“You think we’re BC now, you think there’s New Brunswick Bud?”

Al was laughing but Jerry said, “It’s not so crazy.”

“Just remember, Henry knew all this, too, but he knew what he was up against. Out there, and in here.” Al looked right at Jerry and motioned a little around the office and then gave a kind of thumbs up and said, “All the way to the top.”

“I know.”

“Do you? Henry had us making good, steady arrests, our numbers were always good, everybody was happy.”

“That’s the problem, everybody was happy, the dealers, the growers, everybody. Maybe it’s time people weren’t so happy.”

Al was nodding then, agreeing but worried. “Just don’t try too much too soon.”

“Anything is better than nothing.”

On that, they agreed.

Moncton, New Brunswick – Hospital

Isobel parked her Toyota Echo and walked towards the hospital, passing by a group of people standing the twenty feet form the door they needed to be to smoke and felt the craving again, something she hadn’t in quite a while, thinking it must be the stress, Jerry working all these extra hours, no extra money coming, no sign of any changes and then she saw someone she thought she knew, an overweight woman wearing track pants and a sweatshirt, smoking and leaning on a wheelchair, a severely handicapped girl maybe ten years old in the chair.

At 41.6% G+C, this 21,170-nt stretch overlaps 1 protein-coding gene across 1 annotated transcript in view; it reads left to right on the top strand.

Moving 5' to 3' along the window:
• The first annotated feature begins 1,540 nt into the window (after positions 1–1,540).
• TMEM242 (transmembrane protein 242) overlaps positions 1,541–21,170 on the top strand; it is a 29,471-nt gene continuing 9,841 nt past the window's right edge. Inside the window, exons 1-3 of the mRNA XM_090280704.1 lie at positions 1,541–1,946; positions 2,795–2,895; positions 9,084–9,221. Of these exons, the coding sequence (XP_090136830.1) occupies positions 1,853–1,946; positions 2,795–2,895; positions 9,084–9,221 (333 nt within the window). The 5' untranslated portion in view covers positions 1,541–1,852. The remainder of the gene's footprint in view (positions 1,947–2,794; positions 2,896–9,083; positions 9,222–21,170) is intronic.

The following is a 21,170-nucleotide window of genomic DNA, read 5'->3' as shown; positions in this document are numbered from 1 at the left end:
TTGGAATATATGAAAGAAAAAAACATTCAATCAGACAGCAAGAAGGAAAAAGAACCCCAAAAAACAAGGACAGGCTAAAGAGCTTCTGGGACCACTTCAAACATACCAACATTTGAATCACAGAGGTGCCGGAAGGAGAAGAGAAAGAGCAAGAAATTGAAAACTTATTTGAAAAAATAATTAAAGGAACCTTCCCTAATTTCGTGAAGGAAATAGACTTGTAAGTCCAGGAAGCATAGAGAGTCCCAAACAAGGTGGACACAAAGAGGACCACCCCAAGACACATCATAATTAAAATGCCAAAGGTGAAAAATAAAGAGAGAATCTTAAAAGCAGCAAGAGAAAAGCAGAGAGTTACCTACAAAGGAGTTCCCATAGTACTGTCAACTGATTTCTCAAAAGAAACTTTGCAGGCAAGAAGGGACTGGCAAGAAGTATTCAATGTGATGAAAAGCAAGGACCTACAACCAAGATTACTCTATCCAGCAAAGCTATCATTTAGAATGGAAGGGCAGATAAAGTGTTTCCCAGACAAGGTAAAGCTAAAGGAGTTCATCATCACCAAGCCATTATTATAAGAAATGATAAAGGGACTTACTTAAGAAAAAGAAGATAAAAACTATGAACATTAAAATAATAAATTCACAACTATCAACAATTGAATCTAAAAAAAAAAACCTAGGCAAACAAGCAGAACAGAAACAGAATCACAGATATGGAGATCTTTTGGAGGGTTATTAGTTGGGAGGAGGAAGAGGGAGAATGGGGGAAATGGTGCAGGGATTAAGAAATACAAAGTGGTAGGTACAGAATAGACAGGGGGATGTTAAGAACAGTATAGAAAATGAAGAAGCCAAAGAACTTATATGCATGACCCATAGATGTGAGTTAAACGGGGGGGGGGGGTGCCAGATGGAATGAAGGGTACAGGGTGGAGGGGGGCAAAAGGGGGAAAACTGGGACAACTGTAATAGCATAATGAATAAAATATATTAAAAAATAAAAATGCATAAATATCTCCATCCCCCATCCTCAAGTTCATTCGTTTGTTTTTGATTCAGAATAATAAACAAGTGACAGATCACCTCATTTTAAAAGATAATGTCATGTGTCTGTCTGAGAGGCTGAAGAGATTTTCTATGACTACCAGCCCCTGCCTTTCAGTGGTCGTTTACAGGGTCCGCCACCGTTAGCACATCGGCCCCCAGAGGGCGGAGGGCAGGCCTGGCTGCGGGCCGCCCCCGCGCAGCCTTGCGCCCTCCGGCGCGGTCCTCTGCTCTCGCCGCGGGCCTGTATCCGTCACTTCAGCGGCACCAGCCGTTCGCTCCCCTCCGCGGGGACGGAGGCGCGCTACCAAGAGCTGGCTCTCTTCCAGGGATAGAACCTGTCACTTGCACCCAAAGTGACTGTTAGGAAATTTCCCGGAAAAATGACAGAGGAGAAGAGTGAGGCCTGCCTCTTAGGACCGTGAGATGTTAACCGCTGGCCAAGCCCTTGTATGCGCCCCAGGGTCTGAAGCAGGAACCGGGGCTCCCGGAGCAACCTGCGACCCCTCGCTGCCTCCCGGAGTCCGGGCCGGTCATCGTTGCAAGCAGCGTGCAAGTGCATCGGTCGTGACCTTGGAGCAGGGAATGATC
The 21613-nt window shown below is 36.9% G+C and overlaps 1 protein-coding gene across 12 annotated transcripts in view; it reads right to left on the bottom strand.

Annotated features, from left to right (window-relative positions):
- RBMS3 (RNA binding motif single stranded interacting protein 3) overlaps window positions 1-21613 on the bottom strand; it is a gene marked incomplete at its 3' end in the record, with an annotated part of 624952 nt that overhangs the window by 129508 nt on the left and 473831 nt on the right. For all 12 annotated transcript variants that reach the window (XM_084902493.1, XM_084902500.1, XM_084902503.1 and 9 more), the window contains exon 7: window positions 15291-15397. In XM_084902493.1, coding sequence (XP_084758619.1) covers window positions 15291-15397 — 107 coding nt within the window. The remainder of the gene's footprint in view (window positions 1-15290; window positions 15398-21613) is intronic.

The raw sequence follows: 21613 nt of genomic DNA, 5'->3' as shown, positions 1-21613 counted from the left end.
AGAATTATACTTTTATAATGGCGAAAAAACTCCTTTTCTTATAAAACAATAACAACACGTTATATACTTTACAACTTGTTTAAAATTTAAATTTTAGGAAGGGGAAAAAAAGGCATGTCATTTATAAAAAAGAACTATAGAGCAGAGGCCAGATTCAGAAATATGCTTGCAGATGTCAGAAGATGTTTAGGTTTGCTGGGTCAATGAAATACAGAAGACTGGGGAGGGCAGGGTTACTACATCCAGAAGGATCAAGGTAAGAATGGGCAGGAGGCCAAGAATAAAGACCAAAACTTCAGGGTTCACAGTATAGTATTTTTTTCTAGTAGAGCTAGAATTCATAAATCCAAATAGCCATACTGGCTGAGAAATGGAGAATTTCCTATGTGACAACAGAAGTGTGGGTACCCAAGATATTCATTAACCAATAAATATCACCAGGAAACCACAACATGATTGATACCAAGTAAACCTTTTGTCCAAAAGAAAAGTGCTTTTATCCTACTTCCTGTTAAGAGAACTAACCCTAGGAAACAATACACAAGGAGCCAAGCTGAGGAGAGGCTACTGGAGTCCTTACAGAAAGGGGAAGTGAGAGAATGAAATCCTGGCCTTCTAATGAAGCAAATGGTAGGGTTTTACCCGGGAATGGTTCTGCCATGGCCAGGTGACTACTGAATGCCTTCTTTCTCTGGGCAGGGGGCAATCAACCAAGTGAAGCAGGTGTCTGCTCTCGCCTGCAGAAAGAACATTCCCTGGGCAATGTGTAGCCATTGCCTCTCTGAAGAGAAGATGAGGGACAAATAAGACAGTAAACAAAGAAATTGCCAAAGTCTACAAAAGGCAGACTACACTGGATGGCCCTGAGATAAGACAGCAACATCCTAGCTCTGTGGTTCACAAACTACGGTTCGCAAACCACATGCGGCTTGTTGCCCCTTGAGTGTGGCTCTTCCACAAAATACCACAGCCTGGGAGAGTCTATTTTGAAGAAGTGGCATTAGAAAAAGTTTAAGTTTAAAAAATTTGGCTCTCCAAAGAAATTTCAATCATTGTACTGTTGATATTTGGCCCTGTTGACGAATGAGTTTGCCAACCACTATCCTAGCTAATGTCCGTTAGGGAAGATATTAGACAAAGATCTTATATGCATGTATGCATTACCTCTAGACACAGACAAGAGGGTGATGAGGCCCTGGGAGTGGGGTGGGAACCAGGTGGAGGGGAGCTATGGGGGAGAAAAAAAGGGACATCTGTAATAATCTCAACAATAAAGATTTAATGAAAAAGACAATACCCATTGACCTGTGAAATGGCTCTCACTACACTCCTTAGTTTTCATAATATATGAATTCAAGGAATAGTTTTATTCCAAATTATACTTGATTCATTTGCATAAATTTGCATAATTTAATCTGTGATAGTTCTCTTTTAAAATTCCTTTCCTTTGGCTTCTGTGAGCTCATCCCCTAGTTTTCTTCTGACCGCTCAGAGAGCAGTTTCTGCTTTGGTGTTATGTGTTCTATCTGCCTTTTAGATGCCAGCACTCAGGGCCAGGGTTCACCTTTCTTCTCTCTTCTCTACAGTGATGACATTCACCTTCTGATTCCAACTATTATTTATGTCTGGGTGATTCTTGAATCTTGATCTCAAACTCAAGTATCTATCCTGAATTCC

The woman looked at Isobel before she could look away and she was caught. They did know each other and as the woman kept looking at her Isobel realized it was Melody Goodwin so she said, “Hi, Melody?” Making it a question.

“Yeah, Isobel McClintock, right.”

“I go by Northup here, my married name.”

“Wow, it’s been a long time.”

Isobel said yeah, high school, “Long time ago,” and Melody said, “You married a cop, didn’t you?” And Isobel said, yeah, and she almost said, the one who’s going to arrest your son, but she said, “We’ve got three kids now.”